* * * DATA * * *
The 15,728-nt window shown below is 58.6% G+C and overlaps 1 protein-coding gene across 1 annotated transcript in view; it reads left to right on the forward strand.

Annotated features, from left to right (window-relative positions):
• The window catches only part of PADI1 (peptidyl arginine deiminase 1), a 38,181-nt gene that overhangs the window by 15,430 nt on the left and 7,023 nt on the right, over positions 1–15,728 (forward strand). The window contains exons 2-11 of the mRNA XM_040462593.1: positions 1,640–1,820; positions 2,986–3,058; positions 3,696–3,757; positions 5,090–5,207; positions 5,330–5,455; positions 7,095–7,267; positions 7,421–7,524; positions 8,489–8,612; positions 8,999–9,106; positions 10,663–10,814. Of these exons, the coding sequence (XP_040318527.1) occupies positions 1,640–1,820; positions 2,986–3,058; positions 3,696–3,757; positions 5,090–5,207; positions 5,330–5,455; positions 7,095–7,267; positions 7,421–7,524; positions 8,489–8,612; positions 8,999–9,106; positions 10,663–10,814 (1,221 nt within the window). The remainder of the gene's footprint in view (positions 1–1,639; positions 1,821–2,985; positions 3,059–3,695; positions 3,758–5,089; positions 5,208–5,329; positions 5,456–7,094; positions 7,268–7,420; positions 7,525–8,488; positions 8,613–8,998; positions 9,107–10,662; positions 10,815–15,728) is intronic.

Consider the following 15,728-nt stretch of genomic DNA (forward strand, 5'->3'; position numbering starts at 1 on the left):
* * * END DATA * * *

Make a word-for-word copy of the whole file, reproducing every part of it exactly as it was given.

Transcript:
The 15,728-nt window shown below is 58.6% G+C and overlaps 1 protein-coding gene across 1 annotated transcript in view; it reads left to right on the forward strand.

Annotated features, from left to right (window-relative positions):
• The window catches only part of PADI1 (peptidyl arginine deiminase 1), a 38,181-nt gene that overhangs the window by 15,430 nt on the left and 7,023 nt on the right, over positions 1–15,728 (forward strand). The window contains exons 2-11 of the mRNA XM_040462593.1: positions 1,640–1,820; positions 2,986–3,058; positions 3,696–3,757; positions 5,090–5,207; positions 5,330–5,455; positions 7,095–7,267; positions 7,421–7,524; positions 8,489–8,612; positions 8,999–9,106; positions 10,663–10,814. Of these exons, the coding sequence (XP_040318527.1) occupies positions 1,640–1,820; positions 2,986–3,058; positions 3,696–3,757; positions 5,090–5,207; positions 5,330–5,455; positions 7,095–7,267; positions 7,421–7,524; positions 8,489–8,612; positions 8,999–9,106; positions 10,663–10,814 (1,221 nt within the window). The remainder of the gene's footprint in view (positions 1–1,639; positions 1,821–2,985; positions 3,059–3,695; positions 3,758–5,089; positions 5,208–5,329; positions 5,456–7,094; positions 7,268–7,420; positions 7,525–8,488; positions 8,613–8,998; positions 9,107–10,662; positions 10,815–15,728) is intronic.

Consider the following 15,728-nt stretch of genomic DNA (forward strand, 5'->3'; position numbering starts at 1 on the left):